*Caveat: sorry for all the hardcore academia speak, this post is a submission for one of my media classes at uni. Thought some of you might still enjoy this even though it is heavier than the usual PBJ content.
Movies: You see the posters, you view the trailer, maybe trawl through reviews, and then you commit to watching for a couple of hours. It’s all a contained experience, right? Right. It’s all contained, between the printed posters, the televised trailer, the newspaper/magazine/online reviews, the blogging hype, the filmmakers’ publicity stunt, the word-of-mouth rumors surrounding production scandals…hopefully you see the irony of this statement by now. What was a contained experience not all that long ago is now a metatextual machine that melds the codes and conventions of other media.
A few days ago I made the happy discovery of something that confirmed my view of this “contained experience”: the Monsters University website. Take a virtual campus tour, buy your own MU memorabilia, or check up on Greek Life including Roar Omega Roar! The site is nearly impeccable on detail in terms of imitating a real university website.
I felt many things about this website, mostly joy and confusion. I suspect the joy of it comes from some kind of wrinkle in time: one of my favourite adolescent movies [Monsters Inc.] meets biggest life commitment at present [university study]. The appeal is somewhat generation limited: those who will get the biggest kick out of this site are people who grew up with Monsters Inc. and who are either in university or close to it [the point being they know what a uni website looks like]. Even so, by combining the nostalgia of the original movie with the familiarity of university websites, this marketing scheme achieves a transcending experience that I wouldn’t have had with either factor in isolation. Metatextual cues and codes likes the layout and /edu suffix on the webpage address all factor into this experience. As well, the fact that you can actually purchase MU memorabilia confused me at first in trying to suss out what was real and what wasn’t. The offering of a four-armed hoodie didn’t help.
By honing in on this metatextual experience, I would argue that the movie’s marketers are appealing to a packaged experience similar to amusement parks. I was certainly amused, anyways.
The implications of all this highlight two trends in technoculture:
- The amalgamation of media platforms in marketing practice and
- The blurring lines between truth and fiction in popular media
Admittedly these trends are not mutually exclusive and have overlapping implications. The amalgamation of media platforms is certainly not a new marketing practice, but one that has dramatically increased in recent times as traditional marketing has been all but tuned out by consumers. The overload of information on the Internet and the ability to access television shows without actually watching a television mean that audiences and their attentions are more splintered than ever. In order to grab and maintain our attentive gaze, marketers have had to infiltrate new and unusual spaces. As said before this promotional approach has been used, to varying degrees, by other films like The Blair Witch Project and District 9. What these examples share with the Monsters University website is an emphasis on the importance of diegetic creation, and not just a contained diegesis, but one that implicates the real world. Such a methodology provides the benefits of a unique cultural engagement, however it could also mean we’re becoming less aware of how and when we are being marketed to.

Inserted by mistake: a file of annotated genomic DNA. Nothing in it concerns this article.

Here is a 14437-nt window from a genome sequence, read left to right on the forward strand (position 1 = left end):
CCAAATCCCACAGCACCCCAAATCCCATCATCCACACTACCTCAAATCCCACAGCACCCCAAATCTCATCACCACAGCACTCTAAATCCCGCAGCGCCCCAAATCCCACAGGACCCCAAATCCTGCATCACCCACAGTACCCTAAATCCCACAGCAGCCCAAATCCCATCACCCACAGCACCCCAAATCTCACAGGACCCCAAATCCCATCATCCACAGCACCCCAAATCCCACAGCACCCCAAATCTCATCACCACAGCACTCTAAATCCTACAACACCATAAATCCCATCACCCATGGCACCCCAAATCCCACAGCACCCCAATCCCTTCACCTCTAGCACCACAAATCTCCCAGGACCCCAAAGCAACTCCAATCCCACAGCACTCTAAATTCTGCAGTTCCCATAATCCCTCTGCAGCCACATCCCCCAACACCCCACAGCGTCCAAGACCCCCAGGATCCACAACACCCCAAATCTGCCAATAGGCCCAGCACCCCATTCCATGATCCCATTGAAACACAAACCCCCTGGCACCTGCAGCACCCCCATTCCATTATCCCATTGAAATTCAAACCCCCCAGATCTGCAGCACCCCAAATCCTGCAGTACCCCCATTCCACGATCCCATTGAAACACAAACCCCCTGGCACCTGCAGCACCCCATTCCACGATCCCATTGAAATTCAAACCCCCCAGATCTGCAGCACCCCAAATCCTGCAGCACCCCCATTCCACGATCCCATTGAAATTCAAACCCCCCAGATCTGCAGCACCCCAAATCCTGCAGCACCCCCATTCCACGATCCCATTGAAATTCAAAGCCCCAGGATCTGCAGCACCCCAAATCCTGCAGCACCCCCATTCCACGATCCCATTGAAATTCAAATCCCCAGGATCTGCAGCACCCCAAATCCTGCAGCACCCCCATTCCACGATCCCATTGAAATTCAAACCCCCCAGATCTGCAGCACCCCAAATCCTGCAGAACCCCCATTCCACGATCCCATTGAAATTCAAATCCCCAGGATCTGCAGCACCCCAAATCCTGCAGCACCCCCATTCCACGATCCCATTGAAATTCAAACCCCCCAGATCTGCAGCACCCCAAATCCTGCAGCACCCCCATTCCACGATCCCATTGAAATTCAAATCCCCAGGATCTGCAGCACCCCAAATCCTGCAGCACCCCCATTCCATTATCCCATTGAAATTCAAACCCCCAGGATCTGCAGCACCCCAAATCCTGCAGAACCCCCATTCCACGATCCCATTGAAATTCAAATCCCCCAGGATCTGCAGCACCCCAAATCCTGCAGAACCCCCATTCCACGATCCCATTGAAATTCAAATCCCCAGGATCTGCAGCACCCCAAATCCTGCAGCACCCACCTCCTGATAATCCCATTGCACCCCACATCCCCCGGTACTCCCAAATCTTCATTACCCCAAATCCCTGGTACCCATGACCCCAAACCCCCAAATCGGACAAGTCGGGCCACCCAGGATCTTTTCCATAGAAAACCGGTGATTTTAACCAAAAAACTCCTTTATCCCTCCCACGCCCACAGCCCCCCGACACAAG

This implicating the real world by marketing in unconventional spaces brings up the other trend of blurring boundaries between fact and fiction. The Blair Witch Projectis infamous for its viral marketing campaign and the real world panic it created; summed up by the forum plea from one fan that reads “Please Help Me; All I want to know is: is it real or not?” To a lesser degree, I see my confusion about the online memorabilia store as a similar phenomena. My easy recognition of the website’s fiction, from its association with the movie and the fact that I would have definitely visited such a place if it really existed, is compromised by the possibility of material extraction. This confusion, like that surrounding The Blair Witch Project, adds to my sense of media skepticism. I thus am that much more inclined to question the fictional or factual status of everything I encounter on the Internet. Which is fair enough, one should question the information one is fed. At what point, though, is everything we read on the Internet assumed false until proven true?
New media practices like metatextual marketing and mockumentary film undermine traditional and supposedly trustworthy media. I asked the ‘false until proven true’ question simply as devil’s advocate. The trend of increased media skepticism means/would mean a more informed and independently thinking public…right? Or maybe it means/would mean a confused and indeterminate public that accepts next to nothing from the media as truthful? Again, I play devil’s advocate. I believe the developed world is moving in the skeptic direction (simultaneous with increased secularism) but that such a movement will settle in a balanced territory.